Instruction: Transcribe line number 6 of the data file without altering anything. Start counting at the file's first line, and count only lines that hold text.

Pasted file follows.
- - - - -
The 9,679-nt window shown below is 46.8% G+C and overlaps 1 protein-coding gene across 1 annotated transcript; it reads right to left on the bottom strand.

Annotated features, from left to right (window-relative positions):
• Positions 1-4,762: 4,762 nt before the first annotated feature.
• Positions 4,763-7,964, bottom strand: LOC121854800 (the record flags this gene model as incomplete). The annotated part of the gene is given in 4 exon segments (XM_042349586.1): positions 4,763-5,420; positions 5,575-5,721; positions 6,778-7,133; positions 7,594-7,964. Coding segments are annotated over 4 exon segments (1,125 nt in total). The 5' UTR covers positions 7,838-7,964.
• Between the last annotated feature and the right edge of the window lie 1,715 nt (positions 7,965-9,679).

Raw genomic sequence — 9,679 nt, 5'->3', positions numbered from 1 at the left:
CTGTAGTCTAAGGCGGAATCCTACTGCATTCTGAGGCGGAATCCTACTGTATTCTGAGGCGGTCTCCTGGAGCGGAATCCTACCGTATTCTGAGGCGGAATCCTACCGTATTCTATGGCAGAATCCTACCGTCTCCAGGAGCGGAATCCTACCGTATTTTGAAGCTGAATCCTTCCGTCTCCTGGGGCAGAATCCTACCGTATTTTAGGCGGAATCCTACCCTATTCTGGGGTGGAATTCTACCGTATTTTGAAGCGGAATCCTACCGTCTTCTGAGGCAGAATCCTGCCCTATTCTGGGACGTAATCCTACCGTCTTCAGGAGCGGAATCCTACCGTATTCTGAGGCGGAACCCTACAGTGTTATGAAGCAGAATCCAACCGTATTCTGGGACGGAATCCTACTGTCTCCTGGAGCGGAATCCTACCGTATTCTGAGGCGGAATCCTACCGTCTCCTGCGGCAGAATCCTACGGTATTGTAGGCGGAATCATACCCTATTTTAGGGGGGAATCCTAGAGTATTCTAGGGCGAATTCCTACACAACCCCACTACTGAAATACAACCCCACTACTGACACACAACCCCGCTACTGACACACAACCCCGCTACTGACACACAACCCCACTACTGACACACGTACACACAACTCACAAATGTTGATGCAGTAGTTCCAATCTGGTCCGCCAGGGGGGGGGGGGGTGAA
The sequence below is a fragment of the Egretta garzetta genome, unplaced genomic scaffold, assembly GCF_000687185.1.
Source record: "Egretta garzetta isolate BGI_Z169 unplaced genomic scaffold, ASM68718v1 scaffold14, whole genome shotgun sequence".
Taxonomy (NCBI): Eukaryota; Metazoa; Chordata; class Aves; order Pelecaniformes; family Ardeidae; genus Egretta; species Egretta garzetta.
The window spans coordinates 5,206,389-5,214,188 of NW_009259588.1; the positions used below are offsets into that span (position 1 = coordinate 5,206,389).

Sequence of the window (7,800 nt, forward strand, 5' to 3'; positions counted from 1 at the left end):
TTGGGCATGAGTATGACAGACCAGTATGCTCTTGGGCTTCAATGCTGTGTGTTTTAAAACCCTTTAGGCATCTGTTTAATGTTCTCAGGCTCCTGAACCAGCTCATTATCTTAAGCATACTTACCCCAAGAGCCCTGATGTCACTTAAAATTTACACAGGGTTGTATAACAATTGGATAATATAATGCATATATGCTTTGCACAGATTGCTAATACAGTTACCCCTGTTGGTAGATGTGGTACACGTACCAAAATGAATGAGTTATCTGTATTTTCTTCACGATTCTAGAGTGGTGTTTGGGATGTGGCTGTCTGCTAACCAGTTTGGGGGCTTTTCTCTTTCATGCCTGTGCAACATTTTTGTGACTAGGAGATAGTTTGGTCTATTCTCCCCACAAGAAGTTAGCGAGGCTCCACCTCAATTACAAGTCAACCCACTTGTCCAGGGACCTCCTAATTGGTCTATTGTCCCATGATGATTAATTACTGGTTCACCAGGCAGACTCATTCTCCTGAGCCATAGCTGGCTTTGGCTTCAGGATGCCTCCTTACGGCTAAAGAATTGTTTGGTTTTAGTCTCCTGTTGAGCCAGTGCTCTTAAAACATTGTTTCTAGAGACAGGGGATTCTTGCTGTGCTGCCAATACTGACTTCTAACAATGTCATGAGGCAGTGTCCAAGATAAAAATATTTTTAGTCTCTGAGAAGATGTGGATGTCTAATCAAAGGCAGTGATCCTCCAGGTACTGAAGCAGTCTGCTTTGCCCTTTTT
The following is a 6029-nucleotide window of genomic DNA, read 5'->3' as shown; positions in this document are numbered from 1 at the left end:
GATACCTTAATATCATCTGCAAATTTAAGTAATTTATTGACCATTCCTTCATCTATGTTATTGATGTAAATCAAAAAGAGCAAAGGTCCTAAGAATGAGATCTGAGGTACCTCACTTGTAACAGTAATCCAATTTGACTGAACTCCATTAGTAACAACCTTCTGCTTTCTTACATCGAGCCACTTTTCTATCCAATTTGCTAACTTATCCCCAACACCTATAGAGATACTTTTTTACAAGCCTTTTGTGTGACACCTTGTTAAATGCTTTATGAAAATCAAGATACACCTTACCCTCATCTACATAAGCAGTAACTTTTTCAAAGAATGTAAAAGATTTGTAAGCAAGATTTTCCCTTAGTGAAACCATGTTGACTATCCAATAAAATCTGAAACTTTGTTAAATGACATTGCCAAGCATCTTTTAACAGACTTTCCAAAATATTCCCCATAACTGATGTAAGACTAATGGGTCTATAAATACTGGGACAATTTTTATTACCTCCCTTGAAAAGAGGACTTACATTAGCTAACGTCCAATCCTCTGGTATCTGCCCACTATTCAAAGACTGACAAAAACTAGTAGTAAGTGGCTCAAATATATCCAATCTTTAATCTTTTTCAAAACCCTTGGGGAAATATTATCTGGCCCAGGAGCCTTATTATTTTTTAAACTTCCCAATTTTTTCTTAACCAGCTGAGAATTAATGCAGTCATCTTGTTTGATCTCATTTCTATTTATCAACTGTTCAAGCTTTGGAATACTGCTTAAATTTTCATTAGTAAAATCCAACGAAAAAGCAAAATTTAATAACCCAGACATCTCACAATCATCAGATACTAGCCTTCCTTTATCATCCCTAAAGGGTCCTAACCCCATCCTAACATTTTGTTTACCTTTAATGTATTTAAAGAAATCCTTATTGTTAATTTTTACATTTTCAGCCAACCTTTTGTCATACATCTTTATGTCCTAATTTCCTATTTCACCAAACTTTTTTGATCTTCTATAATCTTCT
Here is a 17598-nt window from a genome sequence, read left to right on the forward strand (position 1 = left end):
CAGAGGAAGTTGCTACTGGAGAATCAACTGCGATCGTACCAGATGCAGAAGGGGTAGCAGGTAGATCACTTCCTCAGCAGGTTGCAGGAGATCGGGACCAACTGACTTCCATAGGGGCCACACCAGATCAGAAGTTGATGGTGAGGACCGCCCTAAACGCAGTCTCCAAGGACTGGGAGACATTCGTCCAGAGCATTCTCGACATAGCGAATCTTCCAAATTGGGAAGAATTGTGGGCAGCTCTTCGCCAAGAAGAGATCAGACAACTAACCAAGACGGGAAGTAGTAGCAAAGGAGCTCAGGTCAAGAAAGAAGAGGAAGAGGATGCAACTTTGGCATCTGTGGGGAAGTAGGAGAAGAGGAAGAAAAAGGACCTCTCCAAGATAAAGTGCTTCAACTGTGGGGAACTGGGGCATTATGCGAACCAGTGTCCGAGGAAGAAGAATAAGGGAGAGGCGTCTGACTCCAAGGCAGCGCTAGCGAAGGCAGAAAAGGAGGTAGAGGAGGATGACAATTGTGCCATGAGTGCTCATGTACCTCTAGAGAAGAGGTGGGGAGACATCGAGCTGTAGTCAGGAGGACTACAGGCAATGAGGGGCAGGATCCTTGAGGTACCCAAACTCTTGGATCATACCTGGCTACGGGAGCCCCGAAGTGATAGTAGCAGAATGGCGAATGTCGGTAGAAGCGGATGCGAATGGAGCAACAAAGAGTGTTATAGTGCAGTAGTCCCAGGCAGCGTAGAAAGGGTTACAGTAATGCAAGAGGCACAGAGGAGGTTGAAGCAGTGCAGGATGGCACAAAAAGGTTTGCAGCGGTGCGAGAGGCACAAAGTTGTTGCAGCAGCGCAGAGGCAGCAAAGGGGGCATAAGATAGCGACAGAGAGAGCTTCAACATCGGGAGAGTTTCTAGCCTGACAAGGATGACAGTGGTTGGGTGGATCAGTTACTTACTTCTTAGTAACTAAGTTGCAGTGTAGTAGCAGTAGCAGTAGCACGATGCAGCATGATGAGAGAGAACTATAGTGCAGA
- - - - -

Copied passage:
Raw genomic sequence — 9,679 nt, 5'->3', positions numbered from 1 at the left: